university of pittsburgh
center for research in reproductive physiology
university of pittsburgh school of medicine

Faculty and Research Interests

Elizabeth A. McGee, M.D.
M.D. University of Tennessee

Dr McGee's research is in ovarian physiology and she has two main foci of
her current studies. The first is the study of the TGFb family of growth
factors and their regulation of early ovarian follicle development. Dr
McGee has developed a serum-free follicle culture system in which small
follicles can be grown for many days. Using this system she has determined
that TGFb and activin have different effects on early follicle development.
Current work in her lab focuses on the role of the downstream signaling
molecules of the TGFb family and how they may function to regulate ovarian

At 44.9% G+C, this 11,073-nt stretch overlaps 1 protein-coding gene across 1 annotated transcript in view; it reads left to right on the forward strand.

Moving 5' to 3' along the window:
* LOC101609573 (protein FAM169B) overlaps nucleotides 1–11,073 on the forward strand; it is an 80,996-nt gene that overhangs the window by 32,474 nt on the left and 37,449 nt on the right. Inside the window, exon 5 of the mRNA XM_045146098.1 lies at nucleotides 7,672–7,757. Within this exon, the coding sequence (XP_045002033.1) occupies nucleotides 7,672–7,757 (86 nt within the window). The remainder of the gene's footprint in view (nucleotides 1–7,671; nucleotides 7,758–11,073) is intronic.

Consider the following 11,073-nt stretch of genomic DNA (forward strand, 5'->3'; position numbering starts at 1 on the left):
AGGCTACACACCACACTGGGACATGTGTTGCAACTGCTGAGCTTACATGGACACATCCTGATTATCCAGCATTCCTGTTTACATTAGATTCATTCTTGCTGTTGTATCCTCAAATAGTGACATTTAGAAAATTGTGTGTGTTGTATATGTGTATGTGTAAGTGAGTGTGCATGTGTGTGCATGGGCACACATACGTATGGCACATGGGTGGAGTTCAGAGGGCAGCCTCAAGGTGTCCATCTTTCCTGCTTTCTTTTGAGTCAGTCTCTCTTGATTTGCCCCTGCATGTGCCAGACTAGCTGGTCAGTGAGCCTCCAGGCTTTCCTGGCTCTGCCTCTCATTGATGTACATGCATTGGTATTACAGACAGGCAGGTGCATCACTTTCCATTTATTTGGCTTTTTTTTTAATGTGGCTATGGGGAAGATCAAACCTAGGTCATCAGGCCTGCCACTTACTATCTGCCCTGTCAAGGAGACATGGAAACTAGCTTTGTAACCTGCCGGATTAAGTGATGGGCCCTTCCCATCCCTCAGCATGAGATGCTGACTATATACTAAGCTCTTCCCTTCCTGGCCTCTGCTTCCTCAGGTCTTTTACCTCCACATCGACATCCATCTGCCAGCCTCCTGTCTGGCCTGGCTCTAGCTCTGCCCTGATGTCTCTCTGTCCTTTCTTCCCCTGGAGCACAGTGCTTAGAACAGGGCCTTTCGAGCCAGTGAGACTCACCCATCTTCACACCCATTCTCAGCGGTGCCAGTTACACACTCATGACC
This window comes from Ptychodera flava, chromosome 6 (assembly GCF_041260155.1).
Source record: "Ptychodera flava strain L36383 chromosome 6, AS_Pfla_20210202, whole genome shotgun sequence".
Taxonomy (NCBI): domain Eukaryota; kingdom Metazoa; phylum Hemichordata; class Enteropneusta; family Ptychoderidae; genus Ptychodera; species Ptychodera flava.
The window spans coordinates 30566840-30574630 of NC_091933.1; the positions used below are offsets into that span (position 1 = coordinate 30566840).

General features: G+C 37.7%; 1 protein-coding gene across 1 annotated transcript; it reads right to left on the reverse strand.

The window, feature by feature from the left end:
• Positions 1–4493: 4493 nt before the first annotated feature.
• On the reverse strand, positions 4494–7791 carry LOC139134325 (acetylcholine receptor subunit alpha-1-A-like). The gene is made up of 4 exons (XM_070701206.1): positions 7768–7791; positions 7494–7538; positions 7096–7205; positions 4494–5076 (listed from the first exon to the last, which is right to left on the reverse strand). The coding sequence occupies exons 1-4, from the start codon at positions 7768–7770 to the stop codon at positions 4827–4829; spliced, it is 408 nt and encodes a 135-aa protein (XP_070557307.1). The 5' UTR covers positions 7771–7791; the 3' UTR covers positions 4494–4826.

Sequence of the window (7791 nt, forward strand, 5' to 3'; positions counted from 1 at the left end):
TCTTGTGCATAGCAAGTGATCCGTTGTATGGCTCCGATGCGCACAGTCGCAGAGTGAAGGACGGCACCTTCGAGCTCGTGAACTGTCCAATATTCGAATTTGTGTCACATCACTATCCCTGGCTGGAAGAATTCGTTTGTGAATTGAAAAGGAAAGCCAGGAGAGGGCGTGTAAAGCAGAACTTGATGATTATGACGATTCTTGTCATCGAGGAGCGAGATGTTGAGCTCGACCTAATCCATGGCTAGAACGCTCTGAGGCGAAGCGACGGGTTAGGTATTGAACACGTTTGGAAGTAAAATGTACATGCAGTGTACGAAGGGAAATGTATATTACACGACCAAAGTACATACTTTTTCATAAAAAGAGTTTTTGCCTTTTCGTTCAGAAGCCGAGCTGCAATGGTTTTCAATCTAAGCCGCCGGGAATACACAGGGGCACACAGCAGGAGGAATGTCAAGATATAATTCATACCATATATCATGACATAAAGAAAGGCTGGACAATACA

follicle development. A key feature of these studies involves a transgenic
mouse that is deficient in the TGFb signaling molecule Smad3. These mice are
infertile and have abnormal follicle growth. This provides a very useful
model for the investigation of TGFb family signaling in ovarian function.The second focus of Dr. McGee's work is the development of a system of
follicle culture that can support follicle development from the primordial
stage up to oocyte maturity. A system of in vitro folliculogenesis will be
useful as tool for further study of follicle regulation but also as a
potential treatment of infertility of women and girls who must undergo
ovarian damaging chemotherapy or radiation. There is no current system to
support the in vitro maturation of human or primate follicles from frozen
tissue. She has had some success in the development of the serum-free
system for the growth of rat follicles, but this system does not allow for
reliable growth past the antral transition of follicle development. Current
work focuses on optimizing conditions necessary for prolonged follicle
development in vitro.

Representative Publications

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